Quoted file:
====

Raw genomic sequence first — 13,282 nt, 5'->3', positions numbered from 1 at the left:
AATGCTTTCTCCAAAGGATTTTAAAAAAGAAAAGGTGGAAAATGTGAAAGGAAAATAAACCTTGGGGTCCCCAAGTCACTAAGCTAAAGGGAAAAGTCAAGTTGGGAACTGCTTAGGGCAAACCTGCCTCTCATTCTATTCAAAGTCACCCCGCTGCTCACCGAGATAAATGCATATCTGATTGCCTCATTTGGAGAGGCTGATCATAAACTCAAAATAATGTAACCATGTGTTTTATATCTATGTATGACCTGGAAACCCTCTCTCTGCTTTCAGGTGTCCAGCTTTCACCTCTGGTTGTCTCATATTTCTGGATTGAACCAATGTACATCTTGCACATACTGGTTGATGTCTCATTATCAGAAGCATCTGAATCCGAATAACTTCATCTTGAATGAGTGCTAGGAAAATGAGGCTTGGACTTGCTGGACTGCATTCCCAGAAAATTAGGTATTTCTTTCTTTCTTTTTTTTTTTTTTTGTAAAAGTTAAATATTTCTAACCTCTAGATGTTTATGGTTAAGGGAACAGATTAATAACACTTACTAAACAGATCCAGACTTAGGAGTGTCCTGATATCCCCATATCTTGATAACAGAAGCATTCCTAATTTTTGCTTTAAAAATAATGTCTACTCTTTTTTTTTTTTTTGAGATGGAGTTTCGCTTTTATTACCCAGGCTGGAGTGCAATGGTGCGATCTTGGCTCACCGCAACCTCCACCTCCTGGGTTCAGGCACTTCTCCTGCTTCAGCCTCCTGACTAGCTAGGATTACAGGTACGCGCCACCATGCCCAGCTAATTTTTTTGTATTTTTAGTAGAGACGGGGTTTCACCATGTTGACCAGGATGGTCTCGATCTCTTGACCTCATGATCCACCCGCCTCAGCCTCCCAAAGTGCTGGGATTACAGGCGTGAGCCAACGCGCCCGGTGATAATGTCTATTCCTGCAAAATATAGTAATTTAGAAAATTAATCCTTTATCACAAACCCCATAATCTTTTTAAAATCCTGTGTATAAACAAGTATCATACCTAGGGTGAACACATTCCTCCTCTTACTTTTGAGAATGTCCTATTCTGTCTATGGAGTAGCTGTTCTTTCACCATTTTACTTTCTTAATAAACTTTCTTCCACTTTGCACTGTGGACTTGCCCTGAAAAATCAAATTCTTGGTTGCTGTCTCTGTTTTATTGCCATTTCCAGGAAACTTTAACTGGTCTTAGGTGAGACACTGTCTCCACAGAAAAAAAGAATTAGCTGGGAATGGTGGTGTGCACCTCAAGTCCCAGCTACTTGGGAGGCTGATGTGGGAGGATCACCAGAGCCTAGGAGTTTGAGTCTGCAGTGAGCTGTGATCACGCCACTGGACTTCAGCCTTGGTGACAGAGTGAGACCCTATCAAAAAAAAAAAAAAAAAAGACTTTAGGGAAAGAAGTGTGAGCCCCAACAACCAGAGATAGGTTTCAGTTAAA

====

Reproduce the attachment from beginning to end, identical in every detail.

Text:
Raw genomic sequence first — 13,282 nt, 5'->3', positions numbered from 1 at the left:
AATGCTTTCTCCAAAGGATTTTAAAAAAGAAAAGGTGGAAAATGTGAAAGGAAAATAAACCTTGGGGTCCCCAAGTCACTAAGCTAAAGGGAAAAGTCAAGTTGGGAACTGCTTAGGGCAAACCTGCCTCTCATTCTATTCAAAGTCACCCCGCTGCTCACCGAGATAAATGCATATCTGATTGCCTCATTTGGAGAGGCTGATCATAAACTCAAAATAATGTAACCATGTGTTTTATATCTATGTATGACCTGGAAACCCTCTCTCTGCTTTCAGGTGTCCAGCTTTCACCTCTGGTTGTCTCATATTTCTGGATTGAACCAATGTACATCTTGCACATACTGGTTGATGTCTCATTATCAGAAGCATCTGAATCCGAATAACTTCATCTTGAATGAGTGCTAGGAAAATGAGGCTTGGACTTGCTGGACTGCATTCCCAGAAAATTAGGTATTTCTTTCTTTCTTTTTTTTTTTTTTTGTAAAAGTTAAATATTTCTAACCTCTAGATGTTTATGGTTAAGGGAACAGATTAATAACACTTACTAAACAGATCCAGACTTAGGAGTGTCCTGATATCCCCATATCTTGATAACAGAAGCATTCCTAATTTTTGCTTTAAAAATAATGTCTACTCTTTTTTTTTTTTTTGAGATGGAGTTTCGCTTTTATTACCCAGGCTGGAGTGCAATGGTGCGATCTTGGCTCACCGCAACCTCCACCTCCTGGGTTCAGGCACTTCTCCTGCTTCAGCCTCCTGACTAGCTAGGATTACAGGTACGCGCCACCATGCCCAGCTAATTTTTTTGTATTTTTAGTAGAGACGGGGTTTCACCATGTTGACCAGGATGGTCTCGATCTCTTGACCTCATGATCCACCCGCCTCAGCCTCCCAAAGTGCTGGGATTACAGGCGTGAGCCAACGCGCCCGGTGATAATGTCTATTCCTGCAAAATATAGTAATTTAGAAAATTAATCCTTTATCACAAACCCCATAATCTTTTTAAAATCCTGTGTATAAACAAGTATCATACCTAGGGTGAACACATTCCTCCTCTTACTTTTGAGAATGTCCTATTCTGTCTATGGAGTAGCTGTTCTTTCACCATTTTACTTTCTTAATAAACTTTCTTCCACTTTGCACTGTGGACTTGCCCTGAAAAATCAAATTCTTGGTTGCTGTCTCTGTTTTATTGCCATTTCCAGGAAACTTTAACTGGTCTTAGGTGAGACACTGTCTCCACAGAAAAAAAGAATTAGCTGGGAATGGTGGTGTGCACCTCAAGTCCCAGCTACTTGGGAGGCTGATGTGGGAGGATCACCAGAGCCTAGGAGTTTGAGTCTGCAGTGAGCTGTGATCACGCCACTGGACTTCAGCCTTGGTGACAGAGTGAGACCCTATCAAAAAAAAAAAAAAAAAAGACTTTAGGGAAAGAAGTGTGAGCCCCAACAACCAGAGATAGGTTTCAGTTAAA